By Anita Ginsburg
Moving into a new house or apartment can be an exciting adventure, but as with any adventure, it could involve some peril. Renting a home or apartment has many perks and can save you a lot of money with the right steps. Don’t make these six costly mistakes that are all too common:
Renting Sight Unseen
Don’t be tempted to consider renting a new place sight unseen. A personal visit is necessary to ensure the unit is exactly as described and that the character of the neighborhood is a good fit. You’ll also be able to see anything wrong with the unit, and smell any smoke, mold or pet odors that would be difficult to get rid of and uncomfortable to live with.
Discovering after you sign on the dotted line that there aren’t enough laundry machines for all the residents in the complex or that your daily commute has you stuck in traffic twice a day can quickly take the joy out of your new digs.
The lesson here is to pay attention to details before signing the lease. Inspect everything thoroughly. Talk to other tenants and do a trial run for your commute to work. You might be unpleasantly surprised, but saved from making a costly mistake.
Moving in With a Stranger
Finding a roommate is sometimes necessary in order to make ends meet. You’ll want to make sure they are financially stable and a good fit with your lifestyle. Discuss cleanliness preferences, chores, living styles and how financial matters will be shared before you move in together.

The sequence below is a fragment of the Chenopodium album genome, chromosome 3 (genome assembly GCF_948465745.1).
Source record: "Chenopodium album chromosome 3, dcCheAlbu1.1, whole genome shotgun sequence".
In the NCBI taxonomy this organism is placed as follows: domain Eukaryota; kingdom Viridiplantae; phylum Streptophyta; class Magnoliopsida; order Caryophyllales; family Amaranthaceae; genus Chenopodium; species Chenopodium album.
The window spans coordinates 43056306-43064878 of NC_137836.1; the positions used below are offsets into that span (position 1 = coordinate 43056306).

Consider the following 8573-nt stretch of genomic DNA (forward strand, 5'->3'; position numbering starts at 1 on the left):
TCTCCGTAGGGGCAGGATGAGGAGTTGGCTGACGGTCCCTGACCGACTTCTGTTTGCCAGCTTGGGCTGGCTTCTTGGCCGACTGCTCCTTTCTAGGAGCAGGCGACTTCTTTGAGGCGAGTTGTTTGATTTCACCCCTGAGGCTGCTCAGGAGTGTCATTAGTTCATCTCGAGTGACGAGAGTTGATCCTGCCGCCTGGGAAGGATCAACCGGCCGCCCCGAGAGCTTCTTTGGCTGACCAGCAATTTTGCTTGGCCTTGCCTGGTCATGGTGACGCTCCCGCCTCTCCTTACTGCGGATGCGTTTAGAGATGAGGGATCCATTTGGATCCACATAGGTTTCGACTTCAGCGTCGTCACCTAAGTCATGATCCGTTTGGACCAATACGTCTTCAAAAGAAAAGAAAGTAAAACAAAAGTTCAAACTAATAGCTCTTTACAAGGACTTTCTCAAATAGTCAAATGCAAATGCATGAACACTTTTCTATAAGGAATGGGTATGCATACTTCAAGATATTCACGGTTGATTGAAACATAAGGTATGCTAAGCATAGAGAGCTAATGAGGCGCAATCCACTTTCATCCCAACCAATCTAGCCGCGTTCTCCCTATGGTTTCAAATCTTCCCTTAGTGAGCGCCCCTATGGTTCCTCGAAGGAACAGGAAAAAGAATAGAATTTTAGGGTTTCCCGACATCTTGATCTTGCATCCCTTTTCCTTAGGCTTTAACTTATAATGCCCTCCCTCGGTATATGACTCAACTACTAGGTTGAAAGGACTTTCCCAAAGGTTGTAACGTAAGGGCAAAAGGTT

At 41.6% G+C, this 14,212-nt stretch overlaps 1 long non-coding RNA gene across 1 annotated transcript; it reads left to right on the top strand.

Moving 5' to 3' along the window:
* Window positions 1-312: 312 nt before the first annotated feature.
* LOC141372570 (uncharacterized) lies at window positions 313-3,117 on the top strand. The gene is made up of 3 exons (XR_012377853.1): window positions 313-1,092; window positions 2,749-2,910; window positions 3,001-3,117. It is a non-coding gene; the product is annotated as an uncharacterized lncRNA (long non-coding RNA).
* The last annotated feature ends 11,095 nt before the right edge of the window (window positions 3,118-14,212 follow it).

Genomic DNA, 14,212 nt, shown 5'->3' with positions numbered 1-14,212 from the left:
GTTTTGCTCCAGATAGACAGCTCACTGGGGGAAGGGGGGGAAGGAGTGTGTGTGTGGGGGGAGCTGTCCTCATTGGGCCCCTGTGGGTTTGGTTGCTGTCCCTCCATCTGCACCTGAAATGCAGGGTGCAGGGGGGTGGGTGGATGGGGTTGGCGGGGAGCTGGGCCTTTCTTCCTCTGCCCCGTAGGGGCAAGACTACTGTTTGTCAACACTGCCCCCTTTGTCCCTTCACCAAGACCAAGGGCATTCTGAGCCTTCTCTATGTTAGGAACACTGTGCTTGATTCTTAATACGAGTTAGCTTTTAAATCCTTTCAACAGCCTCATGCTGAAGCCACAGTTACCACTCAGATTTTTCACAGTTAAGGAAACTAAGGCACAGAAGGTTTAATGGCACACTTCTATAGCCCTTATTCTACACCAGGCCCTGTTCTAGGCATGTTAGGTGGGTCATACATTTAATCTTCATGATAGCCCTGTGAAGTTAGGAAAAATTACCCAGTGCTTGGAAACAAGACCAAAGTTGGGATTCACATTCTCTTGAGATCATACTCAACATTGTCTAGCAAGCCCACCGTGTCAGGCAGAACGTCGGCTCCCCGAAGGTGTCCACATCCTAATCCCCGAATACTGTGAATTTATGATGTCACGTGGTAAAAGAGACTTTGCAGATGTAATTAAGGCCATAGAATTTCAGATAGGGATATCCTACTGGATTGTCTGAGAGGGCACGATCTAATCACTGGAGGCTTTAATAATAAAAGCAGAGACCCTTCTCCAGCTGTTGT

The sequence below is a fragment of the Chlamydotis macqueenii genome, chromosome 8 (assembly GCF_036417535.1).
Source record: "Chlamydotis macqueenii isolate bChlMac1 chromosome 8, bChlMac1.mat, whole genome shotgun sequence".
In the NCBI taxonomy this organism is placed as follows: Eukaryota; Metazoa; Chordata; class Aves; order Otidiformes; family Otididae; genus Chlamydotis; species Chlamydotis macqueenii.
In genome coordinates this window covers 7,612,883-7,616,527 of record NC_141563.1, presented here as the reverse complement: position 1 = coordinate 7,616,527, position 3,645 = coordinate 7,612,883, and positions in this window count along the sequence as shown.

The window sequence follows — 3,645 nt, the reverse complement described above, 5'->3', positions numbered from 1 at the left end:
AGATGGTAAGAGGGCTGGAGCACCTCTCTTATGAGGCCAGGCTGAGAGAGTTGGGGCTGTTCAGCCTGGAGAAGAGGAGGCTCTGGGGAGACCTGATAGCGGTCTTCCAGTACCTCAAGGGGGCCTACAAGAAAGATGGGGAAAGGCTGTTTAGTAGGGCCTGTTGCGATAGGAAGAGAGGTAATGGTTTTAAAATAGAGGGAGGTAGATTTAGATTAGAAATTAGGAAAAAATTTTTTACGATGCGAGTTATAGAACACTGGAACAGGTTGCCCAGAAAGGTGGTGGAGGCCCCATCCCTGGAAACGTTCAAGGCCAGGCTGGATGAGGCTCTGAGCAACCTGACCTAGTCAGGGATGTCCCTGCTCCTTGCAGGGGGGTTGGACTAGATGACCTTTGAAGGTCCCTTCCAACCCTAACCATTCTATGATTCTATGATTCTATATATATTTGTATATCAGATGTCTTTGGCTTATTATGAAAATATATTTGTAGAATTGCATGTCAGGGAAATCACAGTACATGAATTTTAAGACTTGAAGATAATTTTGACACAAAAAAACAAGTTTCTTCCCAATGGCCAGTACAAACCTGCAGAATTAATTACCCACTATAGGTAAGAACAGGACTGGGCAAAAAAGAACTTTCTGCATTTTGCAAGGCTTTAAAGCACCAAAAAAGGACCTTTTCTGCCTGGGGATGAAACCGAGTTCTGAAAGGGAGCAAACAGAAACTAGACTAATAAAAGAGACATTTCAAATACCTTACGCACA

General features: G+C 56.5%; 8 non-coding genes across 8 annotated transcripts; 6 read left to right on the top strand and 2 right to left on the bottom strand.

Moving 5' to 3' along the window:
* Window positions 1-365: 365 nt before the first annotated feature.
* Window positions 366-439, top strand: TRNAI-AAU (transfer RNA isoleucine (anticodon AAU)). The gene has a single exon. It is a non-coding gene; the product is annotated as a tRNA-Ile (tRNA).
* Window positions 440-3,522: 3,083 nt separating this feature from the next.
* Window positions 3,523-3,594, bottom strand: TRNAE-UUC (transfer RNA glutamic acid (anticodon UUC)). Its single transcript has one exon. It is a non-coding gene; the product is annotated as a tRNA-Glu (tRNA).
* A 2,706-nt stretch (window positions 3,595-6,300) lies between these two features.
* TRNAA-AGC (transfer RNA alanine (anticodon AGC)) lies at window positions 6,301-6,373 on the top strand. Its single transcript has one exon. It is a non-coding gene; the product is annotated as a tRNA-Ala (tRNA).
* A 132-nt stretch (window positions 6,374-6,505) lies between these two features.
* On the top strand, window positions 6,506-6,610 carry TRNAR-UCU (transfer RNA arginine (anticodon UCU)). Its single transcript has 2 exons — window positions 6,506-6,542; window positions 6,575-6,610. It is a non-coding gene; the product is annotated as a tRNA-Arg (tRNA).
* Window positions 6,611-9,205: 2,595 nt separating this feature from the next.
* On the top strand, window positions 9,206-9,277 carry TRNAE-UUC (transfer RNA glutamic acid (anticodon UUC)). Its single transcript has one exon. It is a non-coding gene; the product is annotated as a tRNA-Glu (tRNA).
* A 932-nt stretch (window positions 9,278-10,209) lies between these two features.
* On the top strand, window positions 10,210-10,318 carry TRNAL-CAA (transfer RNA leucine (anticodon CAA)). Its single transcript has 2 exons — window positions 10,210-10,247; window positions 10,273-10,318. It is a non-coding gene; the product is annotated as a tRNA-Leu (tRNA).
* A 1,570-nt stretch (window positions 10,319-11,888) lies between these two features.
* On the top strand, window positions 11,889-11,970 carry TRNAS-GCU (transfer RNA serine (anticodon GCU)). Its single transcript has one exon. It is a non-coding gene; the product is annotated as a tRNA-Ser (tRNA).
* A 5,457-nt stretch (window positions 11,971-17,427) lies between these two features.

Not Taking Pictures
Not documenting pre-existing damage is akin to offering your security deposit to the landlord. Be sure to photograph any defects such as carpet stains, broken tiles or windows, and scratches on appliances or walls so you don’t end up liable for pre-existing damage when it’s time to move out. Be sure to note these damages to your landlord as well, so they can keep it in their records.
Making Repairs or Renovations
While routine maintenance such as cleaning the apartment is the responsibility of the tenant, making large repairs or renovations is not. The landlord would have the right to sue you for damages for botched repairs or unauthorized renovations.
Not Having Renter’s Insurance
A landlord’s insurance policy doesn’t cover your personal belongings in the event of theft, fire or other disasters, which is why you need renter’s insurance. Don’t forget this simple, affordable option to ensure that your clothing, furniture, electronics and other belongings can be replaced in the event of a mishap. They should have homeowner’s insurance to cover the rest of the damage.
Following these six simple steps can ensure that the excitement of your new home or apartment lasts long after the moving boxes are emptied.
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Anita is a freelance writer from Denver, CO who often writes about home, family and finance. A mother of two, she enjoys traveling with her family when she isn’t writing. Informational credit for this article to Underwriters Insurance Brokers (BC) Ltd.